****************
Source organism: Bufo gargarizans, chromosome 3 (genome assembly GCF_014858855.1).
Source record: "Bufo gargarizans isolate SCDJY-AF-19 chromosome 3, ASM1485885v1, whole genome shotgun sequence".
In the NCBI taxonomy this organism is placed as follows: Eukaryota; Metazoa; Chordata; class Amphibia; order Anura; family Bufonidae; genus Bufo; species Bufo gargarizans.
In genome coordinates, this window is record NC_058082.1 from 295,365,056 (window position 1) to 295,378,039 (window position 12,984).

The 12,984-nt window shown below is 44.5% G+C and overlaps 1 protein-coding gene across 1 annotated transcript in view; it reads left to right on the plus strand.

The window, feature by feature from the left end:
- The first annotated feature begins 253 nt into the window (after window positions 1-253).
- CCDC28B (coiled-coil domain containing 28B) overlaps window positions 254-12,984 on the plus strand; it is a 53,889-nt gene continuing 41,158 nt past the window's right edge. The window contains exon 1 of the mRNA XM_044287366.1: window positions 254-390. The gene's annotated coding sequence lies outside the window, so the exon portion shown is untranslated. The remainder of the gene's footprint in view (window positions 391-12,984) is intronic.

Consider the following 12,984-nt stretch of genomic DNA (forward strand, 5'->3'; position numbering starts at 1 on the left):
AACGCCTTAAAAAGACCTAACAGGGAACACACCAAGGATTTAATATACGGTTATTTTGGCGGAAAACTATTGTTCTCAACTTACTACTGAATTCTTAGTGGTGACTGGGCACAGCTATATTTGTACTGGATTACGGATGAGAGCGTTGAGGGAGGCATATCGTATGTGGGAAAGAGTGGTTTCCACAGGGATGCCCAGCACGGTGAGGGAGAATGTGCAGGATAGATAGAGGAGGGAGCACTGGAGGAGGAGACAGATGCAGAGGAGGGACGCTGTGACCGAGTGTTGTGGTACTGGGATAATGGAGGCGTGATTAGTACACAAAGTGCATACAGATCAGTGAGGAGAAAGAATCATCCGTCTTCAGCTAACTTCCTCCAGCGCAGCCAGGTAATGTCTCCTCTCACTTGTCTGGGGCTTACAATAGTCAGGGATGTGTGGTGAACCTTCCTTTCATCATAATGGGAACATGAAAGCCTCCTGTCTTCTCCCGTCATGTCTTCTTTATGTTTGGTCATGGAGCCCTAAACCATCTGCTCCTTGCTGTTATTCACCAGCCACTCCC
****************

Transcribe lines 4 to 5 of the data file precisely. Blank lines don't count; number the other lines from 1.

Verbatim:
In genome coordinates, this window is record NC_058082.1 from 295,365,056 (window position 1) to 295,378,039 (window position 12,984).

The 12,984-nt window shown below is 44.5% G+C and overlaps 1 protein-coding gene across 1 annotated transcript in view; it reads left to right on the plus strand.